Beast Master

TV's Animal Planet gives fangs to Fido

Despite the best efforts of taxonomists and PETA activists, we really haven't embraced the idea that our species belongs to the wild kingdom. Perhaps it's an ego thing, perhaps it's a sidestepping -the -ethical -implications -of -the -bacon -double -cheeseburger thing. Whatever it is, when most of us think "animal," Homo sapiens isn't included in the group. The cable channel Animal Planet does little to encourage us to think otherwise.

The programming on Animal Planet would give a dedicated animal-rights ethicist fits for days: It emphasizes the alien otherness of animals, showcases their roles solely in terms of their interactions with humans, and consistently maintains the conceit that animals are nothing like people. Some beasts may come close: There are, for instance, dogs that tend troubled children, to be found--along with forensic (read: corpse) dogs--on the show K-9 to 5. But Animal Planet's fundamental message is that Earth is crawling with things that aren't us.

Chasing a Frisbee is fine and good, but I'd rather be seizing your soft tissue between my powerful incisors: Hound and handler on Animal Planet's 'K-9 to 5'
Courtesy of Animal Planet
Chasing a Frisbee is fine and good, but I'd rather be seizing your soft tissue between my powerful incisors: Hound and handler on Animal Planet's 'K-9 to 5'

To be fair, the only program that seems to send disturbing subliminal messages about how scary and intractable animals are is The Most Extreme, which showcases the top animals for a theme like "strength." The program is filled with flavorless factoids: A problem with most animal shows is that they rarely give in to the mischievous or macabre in citing what animals can do, like enthusiastically reporting that "a bear can rip off a full-grown human's head in the time it takes you to pop open a can of Vanilla Coke." Now that would impress upon us that animals are the living embodiment of function determining form. The Most Extreme does a fine job of instilling awe at the diversity of the animal kingdom but keeps the viewer profoundly detached from it.

Part of that could be due to the way the show is shot. Viewers of a certain age will look at the footage of that bear waddling over to a tree--shown for the fourth time in ten minutes--and be reminded of classroom movies shown on actual film projectors. This footage-recycling technique is not unique to The Most Extreme; plenty of shows on Animal Planet rely on repeating the same clips over and over, in slow motion, in soft focus, with different narration. It doesn't matter: By the fifth time you've seen the same lion disembowel the same gazelle, the thrill is gone.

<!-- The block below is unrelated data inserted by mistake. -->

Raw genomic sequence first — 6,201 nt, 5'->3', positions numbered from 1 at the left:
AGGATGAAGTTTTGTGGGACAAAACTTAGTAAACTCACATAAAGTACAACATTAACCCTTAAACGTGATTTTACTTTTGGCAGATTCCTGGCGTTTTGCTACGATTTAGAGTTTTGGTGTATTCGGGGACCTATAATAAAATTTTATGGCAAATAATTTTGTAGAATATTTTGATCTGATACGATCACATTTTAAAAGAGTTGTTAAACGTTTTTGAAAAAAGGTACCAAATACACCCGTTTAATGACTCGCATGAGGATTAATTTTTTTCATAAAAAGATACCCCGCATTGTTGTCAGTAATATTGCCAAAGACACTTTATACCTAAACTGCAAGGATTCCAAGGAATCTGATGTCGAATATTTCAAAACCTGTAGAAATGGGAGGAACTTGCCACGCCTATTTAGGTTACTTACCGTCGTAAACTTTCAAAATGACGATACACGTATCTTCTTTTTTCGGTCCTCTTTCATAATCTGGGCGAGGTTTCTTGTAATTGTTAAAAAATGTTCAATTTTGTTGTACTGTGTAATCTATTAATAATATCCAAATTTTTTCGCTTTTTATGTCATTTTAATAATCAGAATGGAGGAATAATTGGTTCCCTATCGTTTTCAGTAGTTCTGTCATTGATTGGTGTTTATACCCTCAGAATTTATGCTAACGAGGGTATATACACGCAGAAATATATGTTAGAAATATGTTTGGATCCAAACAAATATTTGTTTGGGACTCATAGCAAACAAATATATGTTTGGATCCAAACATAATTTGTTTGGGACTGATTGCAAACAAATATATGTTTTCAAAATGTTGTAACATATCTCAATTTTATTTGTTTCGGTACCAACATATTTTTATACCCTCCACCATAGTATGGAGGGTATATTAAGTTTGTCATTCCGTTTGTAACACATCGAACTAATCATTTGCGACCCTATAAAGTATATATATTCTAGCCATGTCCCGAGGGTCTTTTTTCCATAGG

Then again, given the depredations people inflict on animals, erecting narrative barriers between us and the rest of the animal kingdom may not be a bad thing. The Most Extreme may be subliminally disturbing, but Emergency Vets, Animal Cops, and Animal Precinct are openly appalling. Of the three shows, Emergency Vet is the most hazardous to watch if you actually have pets. Although some episodes are damned heartwarming--especially if you've got cast-wearing dogs blissing out over being reunited with their humans--there is a full complement of tragedy. The episode where a distraught owner brought in her dog and discovered that some unknown party had poisoned the animal rivaled King Lear in the annals of tragedy.

Emergency Vets, however, is a dogwalk in the park compared to Animal Cops and Animal Precinct. At least Emergency Vets is peopled, as it were, with humans who have an active interest in the welfare of other animals. Both Animal Cops and Animal Precinct consistently present a depressing scenario: There's a nation of people who starve, beat, or otherwise harm animals, and only a very small group of people to counter that cruelty. The episode titles try to warn you off: "Hungry for Justice" or "Bound by Betrayal" or "A Deprived Life" are par for the course. Although the whole point of these shows is to illustrate that there are folks who make a vocation of protecting animal welfare, viewers can't help noticing that there are a lot of people out there who don't think of animals as actually living at all. Animal abuse is said to be one of the surest markers of a psychologically disturbed child; what Animal Cops says about us on a collective, adult level is frightening to contemplate.

 

Years from now, the cosmic joke may be on the bastards who don't feed their horses and who leave their dogs tied outside to the cyclone fence during blizzards. By years from now, we're talking millions of years, according to Animal Planet's three-part series The Future Is Wild, which has been airing this summer. (Don't worry if you missed it the first time around; this is a cable channel we're talking about, so the episodes will be running in perpetuity--half a million years, at least). The Future Is Wild asks and answers one simple question: What will animals be like a long time from now when humanity is presumably extinct?

The answer is not pretty, nor are the animals. Although the show does trot out some basic and interesting science--most notably in paleontology and geology--it leaves viewers wondering why on Earth monkeys didn't take over the planet before. There are a lot of unresolved "whys" and "hows" here. Why will fish take to the skies as "flish"? How do they get around the whole gills thing?

However flawed it is, this miniseries is perhaps Animal Planet's proudest achievement. We tend to think of Earth in human terms, but The Future Is Wild shows us the real animal planet--a place where we really aren't among the animals, and they don't seem to miss us at all.

 
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